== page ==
Referendum probably best way to do it
The referendum that endorsed the present Constitution in 2016 may be controversial, but the one that would re-affirm or question its worthiness will be far less so. The former referendum took place when Thailand was under a full-scale military rule, as opposed to the current situation, when the country is a lot freer, has gone through inside-and-out debate on key national issues, and very much needs peaceful arbitration to guard against lurking violence.
Flashpoints exist if Thailand is to take the referendum route, after a fateful parliamentary meeting this week. First, the question or questions to be presented before the Thai public can be explosive. Then campaigning for and against specific answers can spawn potentially-dangerous confrontations. Last but not least, the outcome cannot guarantee a happy ending.
But are they risks worth taking? The present national divide revolves around how good and how bad the 2016 Constitution is, with neither side being able to justifiably claim they speak for the whole Thai population. Both sides are saying, with progressive belligerence, that what they want is what Thailand needs, without a solid proof or concrete numbers to back their claims.
A big irony is already looming large. Advocates of constitutional changes denounce the current Parliament, saying its structure is undemocratic. Many of those advocates, however, don’t like a referendum, seeing it as a way to delay or even derail possible change to the charter. This flies in the face of the fact that a referendum will actually take a lot of burden away from a Parliament they neither approve of nor trust. Meanwhile, “the other side” trusts this Parliament but seems to favour a referendum which can be considered an indirect admission that this legislative branch does not speak for the people.
Wednesday’s parliamentary session was marked by long and heated arguments over whether the charter-amendment bill should go to a final reading or be dropped altogether. Last week, the Constitutional Court ruled that Parliament had the authority to write a new Constitution but said a national referendum must be held first to see if the public actually wants a new charter.
Immediate ramifications aside, a referendum can set a precedent that can always impact Parliament’s long-term work, especially in a country where charters have been scrapped, born anew or rewritten over and over again. The next time Parliament likes to amend a Constitution, it will always be asked: Have the Thai public given their consent yet?
But is there a better, more democratic way to address the current standoff, in which everyone is saying they are doing it for the people’s best interests?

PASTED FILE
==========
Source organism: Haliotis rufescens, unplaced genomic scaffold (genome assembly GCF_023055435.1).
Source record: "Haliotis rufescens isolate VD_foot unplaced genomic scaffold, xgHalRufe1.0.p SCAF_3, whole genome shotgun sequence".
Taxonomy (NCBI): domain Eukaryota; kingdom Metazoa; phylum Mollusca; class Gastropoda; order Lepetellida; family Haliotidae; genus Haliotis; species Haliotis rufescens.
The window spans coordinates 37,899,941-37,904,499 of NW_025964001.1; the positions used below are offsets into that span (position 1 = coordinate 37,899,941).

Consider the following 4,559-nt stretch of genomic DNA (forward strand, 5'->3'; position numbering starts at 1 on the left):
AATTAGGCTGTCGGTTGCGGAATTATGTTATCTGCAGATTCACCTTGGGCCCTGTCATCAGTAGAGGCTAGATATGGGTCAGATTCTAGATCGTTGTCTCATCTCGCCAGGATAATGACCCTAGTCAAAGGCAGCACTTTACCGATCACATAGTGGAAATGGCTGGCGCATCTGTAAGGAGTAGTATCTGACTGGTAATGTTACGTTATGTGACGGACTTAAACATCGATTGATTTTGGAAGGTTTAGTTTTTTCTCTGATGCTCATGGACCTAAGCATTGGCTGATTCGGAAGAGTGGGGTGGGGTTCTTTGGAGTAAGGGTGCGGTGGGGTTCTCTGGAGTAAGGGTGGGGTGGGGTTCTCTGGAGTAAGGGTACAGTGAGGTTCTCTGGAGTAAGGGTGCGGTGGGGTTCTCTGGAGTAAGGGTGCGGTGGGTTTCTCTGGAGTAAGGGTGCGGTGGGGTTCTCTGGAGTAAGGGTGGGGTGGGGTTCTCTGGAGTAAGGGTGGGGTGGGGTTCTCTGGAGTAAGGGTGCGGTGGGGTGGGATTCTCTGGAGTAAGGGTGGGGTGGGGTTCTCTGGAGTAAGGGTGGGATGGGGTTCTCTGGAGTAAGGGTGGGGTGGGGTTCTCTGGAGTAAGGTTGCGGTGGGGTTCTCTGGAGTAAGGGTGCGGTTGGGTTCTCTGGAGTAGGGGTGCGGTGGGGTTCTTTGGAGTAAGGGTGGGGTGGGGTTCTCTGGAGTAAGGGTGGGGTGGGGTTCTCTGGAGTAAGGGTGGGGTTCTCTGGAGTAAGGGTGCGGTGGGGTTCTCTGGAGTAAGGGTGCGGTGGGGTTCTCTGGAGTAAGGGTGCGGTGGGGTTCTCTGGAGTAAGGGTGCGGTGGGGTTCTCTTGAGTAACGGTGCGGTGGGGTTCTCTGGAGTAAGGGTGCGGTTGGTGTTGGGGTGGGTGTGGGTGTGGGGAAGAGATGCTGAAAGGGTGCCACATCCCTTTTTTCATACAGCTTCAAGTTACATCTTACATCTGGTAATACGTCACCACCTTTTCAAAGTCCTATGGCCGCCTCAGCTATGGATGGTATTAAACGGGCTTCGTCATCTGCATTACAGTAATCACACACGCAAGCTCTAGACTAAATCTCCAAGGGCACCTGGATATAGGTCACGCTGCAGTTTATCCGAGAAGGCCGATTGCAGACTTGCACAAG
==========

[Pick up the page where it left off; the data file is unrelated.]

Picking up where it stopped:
Many say the Constitutional Court, in suggesting public referendums, was smart. The ruling last week was the judges’ intricate way of keeping a distance from the present face-off and throwing the ball into the court of everyone who says they are doing it for democracy. The court practically said Parliament can go ahead unorthodoxly and set up an elected drafting assembly, but the Thai public shall be consulted all the way.
If the results of the last general election are any indication, it could be a very interesting and exciting referendum. After years of military rule, the Pheu Thai Party still held sway with its large support base, and political newcomers led by Thanathorn Juangroongruangkit managed to score impressively. This weakens claims or doubts about “fairness” of a future referendum.
The 2016 referendum had 61 per cent of voters approve the present charter, whose controversial highlights are permanent and provisional roles of the non-elected Senate. With a 59 per cent turnout (almost 30 million Thais) then and the different political atmosphere now, particularly the fact that campaigning will be a lot freer, a fresh referendum can be highly unpredictable.
Debate then, of course, focused on how much “democratic” the 2016 charter should be. In many ways, the current debate has concentrated on the same thing. In other words, a future referendum can tell how much Thai views about democracy, corruption, non-elected supervision, and maybe violent political confrontations, have changed after almost five years.
Or some may argue that it’s actually not “five years”, but ever since 1932.
By Tulsathit Taptim